Perceptions regarding open science appraised by editors of scholarly publications published in Spain

Authors : Remedios Melero, Juan-José Boté-Vericad, Alexandre López-Borrull

Pillars of open science are often included within the editorial policies of scholarly journals, including policies on open access publication, availability of underlying research data, preprints and open peer review.

The aim of this paper is to examine and analyse perceptions and editorial practices related to open access, preprints, open research data and open peer review, from the perspective of editors of scientific journals published in Spain, to gain an insight into editorial policies related to open science.

Results and data were obtained by a combined method of online interviews and an online questionnaire. The online survey was sent to editors from journals indexed in the Dulcinea directory, which at the time of the study included 1875 academic journals. A total of 420 responses (22.4%) were obtained.

The results indicated that 92% of the journals were open access journals, 2% of the journals conducted open peer review, 15% of the journals had instructions to allow archiving preprints, and out of 375 responses, only 59 journals (16%) reported having a policy on underlying research data.

Based on these results, there is a trend in favour of open access, but the perceived barriers to open peer review outweighed the advantages. There is also some reluctance to allow preprints to be made available.

This concern might be because editors want authors and readers to read and cite the contents published in their journals, rather than their preprint versions.

URL : Perceptions regarding open science appraised by editors of scholarly publications published in Spain


A Case Report: Building communities with training and resources for Open Science trainers

Authors: Helene Brinken, Iryna Kuchma, Vasso Kalaitzi, Joy Davidson, Nancy Pontika, Matteo Cancellieri, Antónia Correia, José Carvalho, Remedios Melero, Damjana Kastelic, Filomena Borba, Katerina Lenaki, Ulf Toelch, Katerina Zourou, Petr Knoth, Eloy Rodrigues

To foster responsible research and innovation, research communities, institutions, and funders are shifting their practices and requirements towards Open Science. Open Science skills are becoming increasingly essential for researchers. Indeed general awareness of Open Science has grown among EU researchers, but the practical adoption can be further improved.

Recognizing a gap between the needed and the provided training offer, the FOSTER project offers practical guidance and training to help researchers learn how to open up their research within a particular domain or research environment.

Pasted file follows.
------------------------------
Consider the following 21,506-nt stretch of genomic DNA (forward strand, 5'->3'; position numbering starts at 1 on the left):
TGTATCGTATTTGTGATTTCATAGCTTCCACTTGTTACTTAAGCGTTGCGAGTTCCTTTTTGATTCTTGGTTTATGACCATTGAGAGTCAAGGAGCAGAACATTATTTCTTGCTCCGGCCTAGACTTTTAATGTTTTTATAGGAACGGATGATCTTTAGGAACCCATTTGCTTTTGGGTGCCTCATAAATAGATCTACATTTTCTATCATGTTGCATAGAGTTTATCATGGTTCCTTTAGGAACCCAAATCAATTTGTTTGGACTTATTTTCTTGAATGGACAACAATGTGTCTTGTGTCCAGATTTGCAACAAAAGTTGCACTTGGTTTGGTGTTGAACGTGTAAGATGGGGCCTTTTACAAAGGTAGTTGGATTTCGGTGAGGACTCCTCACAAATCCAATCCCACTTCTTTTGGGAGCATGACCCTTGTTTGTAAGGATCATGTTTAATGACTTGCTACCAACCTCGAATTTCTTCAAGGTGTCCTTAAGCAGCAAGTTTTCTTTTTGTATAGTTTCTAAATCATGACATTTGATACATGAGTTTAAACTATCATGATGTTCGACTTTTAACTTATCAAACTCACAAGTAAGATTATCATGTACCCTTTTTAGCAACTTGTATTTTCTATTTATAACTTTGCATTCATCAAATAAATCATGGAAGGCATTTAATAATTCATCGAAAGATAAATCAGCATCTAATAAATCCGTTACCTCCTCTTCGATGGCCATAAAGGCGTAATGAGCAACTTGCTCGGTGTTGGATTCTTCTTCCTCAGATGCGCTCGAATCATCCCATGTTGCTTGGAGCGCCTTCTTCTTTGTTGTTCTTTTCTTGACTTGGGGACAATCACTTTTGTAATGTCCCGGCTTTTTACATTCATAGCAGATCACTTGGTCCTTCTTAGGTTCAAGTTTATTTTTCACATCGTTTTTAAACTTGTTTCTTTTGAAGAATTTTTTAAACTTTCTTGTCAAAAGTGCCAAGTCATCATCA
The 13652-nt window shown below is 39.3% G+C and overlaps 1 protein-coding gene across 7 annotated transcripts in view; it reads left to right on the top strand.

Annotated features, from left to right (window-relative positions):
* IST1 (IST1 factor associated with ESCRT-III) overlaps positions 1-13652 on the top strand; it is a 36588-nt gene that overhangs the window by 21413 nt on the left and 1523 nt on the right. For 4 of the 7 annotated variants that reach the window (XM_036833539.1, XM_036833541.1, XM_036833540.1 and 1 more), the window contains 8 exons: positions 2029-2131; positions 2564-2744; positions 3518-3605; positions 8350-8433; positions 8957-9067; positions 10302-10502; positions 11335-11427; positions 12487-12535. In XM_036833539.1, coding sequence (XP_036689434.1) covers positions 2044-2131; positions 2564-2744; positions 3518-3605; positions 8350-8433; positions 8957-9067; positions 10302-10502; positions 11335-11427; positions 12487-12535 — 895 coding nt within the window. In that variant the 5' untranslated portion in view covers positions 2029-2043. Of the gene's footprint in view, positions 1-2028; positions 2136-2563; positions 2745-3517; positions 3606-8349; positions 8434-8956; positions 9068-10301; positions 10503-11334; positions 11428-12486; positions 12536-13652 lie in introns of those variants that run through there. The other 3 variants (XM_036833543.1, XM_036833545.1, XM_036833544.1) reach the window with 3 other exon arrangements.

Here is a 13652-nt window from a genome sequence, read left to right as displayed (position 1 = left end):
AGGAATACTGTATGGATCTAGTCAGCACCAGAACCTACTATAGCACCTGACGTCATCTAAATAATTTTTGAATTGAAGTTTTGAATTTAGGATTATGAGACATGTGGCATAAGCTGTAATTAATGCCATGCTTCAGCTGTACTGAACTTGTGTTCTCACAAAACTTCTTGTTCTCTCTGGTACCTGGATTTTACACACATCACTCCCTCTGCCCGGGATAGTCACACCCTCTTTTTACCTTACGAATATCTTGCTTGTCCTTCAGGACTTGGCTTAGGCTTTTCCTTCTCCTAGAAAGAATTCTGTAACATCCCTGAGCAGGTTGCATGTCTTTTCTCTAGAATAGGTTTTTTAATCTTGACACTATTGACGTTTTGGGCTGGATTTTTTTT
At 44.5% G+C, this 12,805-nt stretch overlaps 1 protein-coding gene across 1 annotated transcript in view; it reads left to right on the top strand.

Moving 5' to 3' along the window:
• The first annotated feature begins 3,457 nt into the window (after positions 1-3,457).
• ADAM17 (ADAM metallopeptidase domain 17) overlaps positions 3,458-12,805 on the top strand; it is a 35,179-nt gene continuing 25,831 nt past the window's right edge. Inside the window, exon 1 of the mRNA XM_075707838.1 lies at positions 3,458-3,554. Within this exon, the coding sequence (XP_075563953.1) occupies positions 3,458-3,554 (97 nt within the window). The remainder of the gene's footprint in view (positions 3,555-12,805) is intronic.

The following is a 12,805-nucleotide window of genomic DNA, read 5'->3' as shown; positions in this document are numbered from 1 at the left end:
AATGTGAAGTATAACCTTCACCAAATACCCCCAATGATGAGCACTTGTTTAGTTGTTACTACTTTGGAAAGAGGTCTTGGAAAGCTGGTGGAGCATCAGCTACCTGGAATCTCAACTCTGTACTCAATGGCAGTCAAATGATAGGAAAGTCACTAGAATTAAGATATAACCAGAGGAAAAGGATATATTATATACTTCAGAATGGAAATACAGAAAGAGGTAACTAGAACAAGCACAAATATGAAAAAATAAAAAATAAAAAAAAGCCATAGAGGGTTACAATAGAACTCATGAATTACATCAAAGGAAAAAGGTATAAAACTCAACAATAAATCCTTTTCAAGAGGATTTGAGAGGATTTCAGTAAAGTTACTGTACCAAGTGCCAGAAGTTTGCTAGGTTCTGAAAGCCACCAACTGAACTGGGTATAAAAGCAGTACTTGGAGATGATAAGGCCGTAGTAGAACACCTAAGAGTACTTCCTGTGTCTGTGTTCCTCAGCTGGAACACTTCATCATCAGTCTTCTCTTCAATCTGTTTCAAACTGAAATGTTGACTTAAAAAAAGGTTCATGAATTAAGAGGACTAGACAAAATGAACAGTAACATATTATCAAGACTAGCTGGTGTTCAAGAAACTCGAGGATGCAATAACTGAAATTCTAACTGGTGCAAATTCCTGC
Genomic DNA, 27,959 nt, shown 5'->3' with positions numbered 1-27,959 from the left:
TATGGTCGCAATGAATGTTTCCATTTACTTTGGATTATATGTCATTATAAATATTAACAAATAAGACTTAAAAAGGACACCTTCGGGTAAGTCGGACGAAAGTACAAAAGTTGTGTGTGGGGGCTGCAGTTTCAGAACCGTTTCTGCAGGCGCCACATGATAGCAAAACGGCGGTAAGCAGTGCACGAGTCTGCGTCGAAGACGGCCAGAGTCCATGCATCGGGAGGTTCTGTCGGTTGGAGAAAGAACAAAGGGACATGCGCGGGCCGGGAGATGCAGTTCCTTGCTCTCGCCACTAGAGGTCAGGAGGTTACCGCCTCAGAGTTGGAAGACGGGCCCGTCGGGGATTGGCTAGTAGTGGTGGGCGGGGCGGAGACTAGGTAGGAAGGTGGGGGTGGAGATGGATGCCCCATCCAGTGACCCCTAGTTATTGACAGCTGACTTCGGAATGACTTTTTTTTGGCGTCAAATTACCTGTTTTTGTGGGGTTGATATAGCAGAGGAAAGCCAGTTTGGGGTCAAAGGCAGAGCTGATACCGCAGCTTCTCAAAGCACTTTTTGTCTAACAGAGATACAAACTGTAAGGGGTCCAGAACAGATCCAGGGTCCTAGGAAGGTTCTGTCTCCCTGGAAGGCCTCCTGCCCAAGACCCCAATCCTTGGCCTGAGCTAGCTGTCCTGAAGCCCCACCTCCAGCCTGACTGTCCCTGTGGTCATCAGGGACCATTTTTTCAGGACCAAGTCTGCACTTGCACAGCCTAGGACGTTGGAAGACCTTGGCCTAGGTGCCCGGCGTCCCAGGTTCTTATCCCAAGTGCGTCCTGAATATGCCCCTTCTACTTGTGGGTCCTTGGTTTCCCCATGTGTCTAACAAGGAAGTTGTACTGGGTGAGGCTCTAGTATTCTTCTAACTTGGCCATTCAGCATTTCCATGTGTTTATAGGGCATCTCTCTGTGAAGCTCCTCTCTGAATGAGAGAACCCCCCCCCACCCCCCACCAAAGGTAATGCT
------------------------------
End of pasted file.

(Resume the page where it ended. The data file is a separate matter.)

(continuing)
Aiming for a sustainable approach, FOSTER focused on strengthening the Open Science training capacity by establishing and supporting a community of trainers. The creation of an Open Science training handbook was a first step towards bringing together trainers to share their experiences and to create an open and living knowledge resource.

A subsequent series of train-the-trainer bootcamps helped trainers to find inspiration, improve their skills and to intensify exchange within a peer group. Four trainers, who attended one of the bootcamps, contributed a case study on their experiences and how they rolled out Open Science training within their own institutions.

On its platform the project provides a range of online courses and resources to learn about key Open Science topics. FOSTER awards users gamification badges when completing courses in order to provide incentives and rewards, and to spur them on to even greater achievements in learning.

The paper at hand describes FOSTER Plus’ training strategies, shares the lessons learnt and provides guidance on how to reuse the project’s materials and training approaches.

URL : A Case Report: Building communities with training and resources for Open Science trainers


Openness of Spanish scholarly journals as measured by access and rights

Authors : Remedios Melero, Mikael Laakso, Miguel Navas-Fernández

Metrics regarding Open Access (OA) availability for readers and the enablers of redistribution of content published in scholarly journals, i.e. content licenses, copyright ownership, and publisher-stipulated self-archiving permissions are still scarce.

This study implements the four core variables (reader rights, reuse rights, copyrights, author posting rights) of the recently published Open Access Spectrum (OAS) to measure the level of openness in all 1728 Spanish scholarly journals listed in the Spanish national DULCINEA database at the end of 2015.

In order to conduct the analysis additional data has been aggregated from other bibliographic databases and through manual data collection (such data includes the journal research area, type of publisher, type of access, self-archiving and reuse policy, and potential type of Creative Commons (CC) licence used).

79% of journals allowed self-archiving in some form, 13.5% did not specify any copyright terms and 37% used CC licenses. From the total journals (1728), 1285 (74.5%) received the maximum score of 20 in reader rights. For 72% of journals, authors retain or publishers grant broad rights which include author reuse and authorisation rights (for others to re-use).

The OAS-compliant results of this study enable comparative studies to be conducted on other large populations of journals.